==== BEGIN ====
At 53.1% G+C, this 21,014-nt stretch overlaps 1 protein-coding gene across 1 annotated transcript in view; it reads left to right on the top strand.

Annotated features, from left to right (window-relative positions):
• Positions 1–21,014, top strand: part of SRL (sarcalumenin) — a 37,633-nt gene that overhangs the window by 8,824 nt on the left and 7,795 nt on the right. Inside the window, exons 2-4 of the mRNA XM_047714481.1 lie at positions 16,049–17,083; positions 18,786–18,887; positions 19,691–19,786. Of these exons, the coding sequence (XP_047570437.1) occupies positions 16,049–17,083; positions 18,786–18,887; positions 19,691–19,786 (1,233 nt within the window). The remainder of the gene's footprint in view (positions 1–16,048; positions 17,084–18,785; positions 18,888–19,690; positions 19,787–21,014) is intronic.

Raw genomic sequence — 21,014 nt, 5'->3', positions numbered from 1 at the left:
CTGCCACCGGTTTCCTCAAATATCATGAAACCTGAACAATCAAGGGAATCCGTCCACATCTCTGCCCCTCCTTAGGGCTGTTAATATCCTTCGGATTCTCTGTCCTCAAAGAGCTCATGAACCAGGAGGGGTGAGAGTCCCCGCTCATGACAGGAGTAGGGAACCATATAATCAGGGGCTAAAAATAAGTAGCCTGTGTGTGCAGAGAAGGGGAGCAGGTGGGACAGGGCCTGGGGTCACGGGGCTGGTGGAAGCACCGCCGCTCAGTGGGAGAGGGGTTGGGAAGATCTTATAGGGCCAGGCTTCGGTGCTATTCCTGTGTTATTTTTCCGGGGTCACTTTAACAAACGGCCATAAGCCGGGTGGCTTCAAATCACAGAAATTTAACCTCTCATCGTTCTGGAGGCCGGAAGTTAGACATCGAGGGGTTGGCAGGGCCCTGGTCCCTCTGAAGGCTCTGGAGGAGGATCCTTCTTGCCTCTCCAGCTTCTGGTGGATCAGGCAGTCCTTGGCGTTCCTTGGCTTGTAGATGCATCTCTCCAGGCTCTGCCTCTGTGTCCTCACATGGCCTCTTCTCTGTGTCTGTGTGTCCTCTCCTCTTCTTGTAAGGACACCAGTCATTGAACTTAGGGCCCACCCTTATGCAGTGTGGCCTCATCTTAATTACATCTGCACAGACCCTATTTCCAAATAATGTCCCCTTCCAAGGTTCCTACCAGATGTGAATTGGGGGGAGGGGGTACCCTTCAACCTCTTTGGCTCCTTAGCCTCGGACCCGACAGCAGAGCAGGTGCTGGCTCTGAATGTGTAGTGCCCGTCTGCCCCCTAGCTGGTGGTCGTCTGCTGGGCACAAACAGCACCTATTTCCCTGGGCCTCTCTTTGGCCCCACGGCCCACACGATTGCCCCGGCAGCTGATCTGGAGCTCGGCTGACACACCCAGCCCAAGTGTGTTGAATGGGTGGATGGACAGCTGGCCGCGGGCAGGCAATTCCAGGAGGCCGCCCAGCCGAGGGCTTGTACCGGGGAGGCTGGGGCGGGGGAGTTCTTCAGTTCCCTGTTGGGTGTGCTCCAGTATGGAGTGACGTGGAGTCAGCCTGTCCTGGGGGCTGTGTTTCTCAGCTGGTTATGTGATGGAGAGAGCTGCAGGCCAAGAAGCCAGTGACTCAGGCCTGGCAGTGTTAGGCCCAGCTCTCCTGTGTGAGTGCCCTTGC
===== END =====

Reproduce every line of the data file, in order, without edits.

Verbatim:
At 53.1% G+C, this 21,014-nt stretch overlaps 1 protein-coding gene across 1 annotated transcript in view; it reads left to right on the top strand.

Annotated features, from left to right (window-relative positions):
• Positions 1–21,014, top strand: part of SRL (sarcalumenin) — a 37,633-nt gene that overhangs the window by 8,824 nt on the left and 7,795 nt on the right. Inside the window, exons 2-4 of the mRNA XM_047714481.1 lie at positions 16,049–17,083; positions 18,786–18,887; positions 19,691–19,786. Of these exons, the coding sequence (XP_047570437.1) occupies positions 16,049–17,083; positions 18,786–18,887; positions 19,691–19,786 (1,233 nt within the window). The remainder of the gene's footprint in view (positions 1–16,048; positions 17,084–18,785; positions 18,888–19,690; positions 19,787–21,014) is intronic.

Raw genomic sequence — 21,014 nt, 5'->3', positions numbered from 1 at the left:
CTGCCACCGGTTTCCTCAAATATCATGAAACCTGAACAATCAAGGGAATCCGTCCACATCTCTGCCCCTCCTTAGGGCTGTTAATATCCTTCGGATTCTCTGTCCTCAAAGAGCTCATGAACCAGGAGGGGTGAGAGTCCCCGCTCATGACAGGAGTAGGGAACCATATAATCAGGGGCTAAAAATAAGTAGCCTGTGTGTGCAGAGAAGGGGAGCAGGTGGGACAGGGCCTGGGGTCACGGGGCTGGTGGAAGCACCGCCGCTCAGTGGGAGAGGGGTTGGGAAGATCTTATAGGGCCAGGCTTCGGTGCTATTCCTGTGTTATTTTTCCGGGGTCACTTTAACAAACGGCCATAAGCCGGGTGGCTTCAAATCACAGAAATTTAACCTCTCATCGTTCTGGAGGCCGGAAGTTAGACATCGAGGGGTTGGCAGGGCCCTGGTCCCTCTGAAGGCTCTGGAGGAGGATCCTTCTTGCCTCTCCAGCTTCTGGTGGATCAGGCAGTCCTTGGCGTTCCTTGGCTTGTAGATGCATCTCTCCAGGCTCTGCCTCTGTGTCCTCACATGGCCTCTTCTCTGTGTCTGTGTGTCCTCTCCTCTTCTTGTAAGGACACCAGTCATTGAACTTAGGGCCCACCCTTATGCAGTGTGGCCTCATCTTAATTACATCTGCACAGACCCTATTTCCAAATAATGTCCCCTTCCAAGGTTCCTACCAGATGTGAATTGGGGGGAGGGGGTACCCTTCAACCTCTTTGGCTCCTTAGCCTCGGACCCGACAGCAGAGCAGGTGCTGGCTCTGAATGTGTAGTGCCCGTCTGCCCCCTAGCTGGTGGTCGTCTGCTGGGCACAAACAGCACCTATTTCCCTGGGCCTCTCTTTGGCCCCACGGCCCACACGATTGCCCCGGCAGCTGATCTGGAGCTCGGCTGACACACCCAGCCCAAGTGTGTTGAATGGGTGGATGGACAGCTGGCCGCGGGCAGGCAATTCCAGGAGGCCGCCCAGCCGAGGGCTTGTACCGGGGAGGCTGGGGCGGGGGAGTTCTTCAGTTCCCTGTTGGGTGTGCTCCAGTATGGAGTGACGTGGAGTCAGCCTGTCCTGGGGGCTGTGTTTCTCAGCTGGTTATGTGATGGAGAGAGCTGCAGGCCAAGAAGCCAGTGACTCAGGCCTGGCAGTGTTAGGCCCAGCTCTCCTGTGTGAGTGCCCTTGC